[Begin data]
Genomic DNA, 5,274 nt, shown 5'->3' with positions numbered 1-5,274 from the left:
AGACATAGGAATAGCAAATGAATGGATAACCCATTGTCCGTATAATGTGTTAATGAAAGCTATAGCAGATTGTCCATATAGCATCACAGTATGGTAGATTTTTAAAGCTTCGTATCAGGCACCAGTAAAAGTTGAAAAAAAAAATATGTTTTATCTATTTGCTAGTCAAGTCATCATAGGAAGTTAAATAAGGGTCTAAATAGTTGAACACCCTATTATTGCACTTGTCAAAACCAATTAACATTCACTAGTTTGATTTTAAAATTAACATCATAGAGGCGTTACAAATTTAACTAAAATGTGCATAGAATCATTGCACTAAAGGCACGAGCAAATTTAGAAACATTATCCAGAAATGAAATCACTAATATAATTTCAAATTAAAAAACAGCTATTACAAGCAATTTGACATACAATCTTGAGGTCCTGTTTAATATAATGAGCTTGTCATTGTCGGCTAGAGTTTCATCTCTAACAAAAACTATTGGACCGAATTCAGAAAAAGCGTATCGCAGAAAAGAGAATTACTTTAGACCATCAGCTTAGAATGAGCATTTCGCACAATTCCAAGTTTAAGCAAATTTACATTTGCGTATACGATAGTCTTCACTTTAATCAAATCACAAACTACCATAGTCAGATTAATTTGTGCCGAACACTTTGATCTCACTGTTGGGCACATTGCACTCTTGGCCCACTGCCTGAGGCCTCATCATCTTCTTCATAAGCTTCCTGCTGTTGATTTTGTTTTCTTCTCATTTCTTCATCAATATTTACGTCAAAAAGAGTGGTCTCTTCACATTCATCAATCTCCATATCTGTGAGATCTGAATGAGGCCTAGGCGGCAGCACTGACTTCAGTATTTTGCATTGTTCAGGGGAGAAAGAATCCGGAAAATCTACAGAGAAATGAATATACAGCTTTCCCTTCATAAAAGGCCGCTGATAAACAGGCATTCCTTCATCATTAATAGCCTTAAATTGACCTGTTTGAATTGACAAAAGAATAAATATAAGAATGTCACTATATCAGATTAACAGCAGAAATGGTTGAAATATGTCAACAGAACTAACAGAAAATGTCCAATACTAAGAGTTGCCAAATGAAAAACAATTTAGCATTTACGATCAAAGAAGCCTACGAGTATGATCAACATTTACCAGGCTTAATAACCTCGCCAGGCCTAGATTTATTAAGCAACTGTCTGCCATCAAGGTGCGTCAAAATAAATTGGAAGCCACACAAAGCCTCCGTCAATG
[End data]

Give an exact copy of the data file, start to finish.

Genomic DNA, 5,274 nt, shown 5'->3' with positions numbered 1-5,274 from the left:
AGACATAGGAATAGCAAATGAATGGATAACCCATTGTCCGTATAATGTGTTAATGAAAGCTATAGCAGATTGTCCATATAGCATCACAGTATGGTAGATTTTTAAAGCTTCGTATCAGGCACCAGTAAAAGTTGAAAAAAAAAATATGTTTTATCTATTTGCTAGTCAAGTCATCATAGGAAGTTAAATAAGGGTCTAAATAGTTGAACACCCTATTATTGCACTTGTCAAAACCAATTAACATTCACTAGTTTGATTTTAAAATTAACATCATAGAGGCGTTACAAATTTAACTAAAATGTGCATAGAATCATTGCACTAAAGGCACGAGCAAATTTAGAAACATTATCCAGAAATGAAATCACTAATATAATTTCAAATTAAAAAACAGCTATTACAAGCAATTTGACATACAATCTTGAGGTCCTGTTTAATATAATGAGCTTGTCATTGTCGGCTAGAGTTTCATCTCTAACAAAAACTATTGGACCGAATTCAGAAAAAGCGTATCGCAGAAAAGAGAATTACTTTAGACCATCAGCTTAGAATGAGCATTTCGCACAATTCCAAGTTTAAGCAAATTTACATTTGCGTATACGATAGTCTTCACTTTAATCAAATCACAAACTACCATAGTCAGATTAATTTGTGCCGAACACTTTGATCTCACTGTTGGGCACATTGCACTCTTGGCCCACTGCCTGAGGCCTCATCATCTTCTTCATAAGCTTCCTGCTGTTGATTTTGTTTTCTTCTCATTTCTTCATCAATATTTACGTCAAAAAGAGTGGTCTCTTCACATTCATCAATCTCCATATCTGTGAGATCTGAATGAGGCCTAGGCGGCAGCACTGACTTCAGTATTTTGCATTGTTCAGGGGAGAAAGAATCCGGAAAATCTACAGAGAAATGAATATACAGCTTTCCCTTCATAAAAGGCCGCTGATAAACAGGCATTCCTTCATCATTAATAGCCTTAAATTGACCTGTTTGAATTGACAAAAGAATAAATATAAGAATGTCACTATATCAGATTAACAGCAGAAATGGTTGAAATATGTCAACAGAACTAACAGAAAATGTCCAATACTAAGAGTTGCCAAATGAAAAACAATTTAGCATTTACGATCAAAGAAGCCTACGAGTATGATCAACATTTACCAGGCTTAATAACCTCGCCAGGCCTAGATTTATTAAGCAACTGTCTGCCATCAAGGTGCGTCAAAATAAATTGGAAGCCACACAAAGCCTCCGTCAATG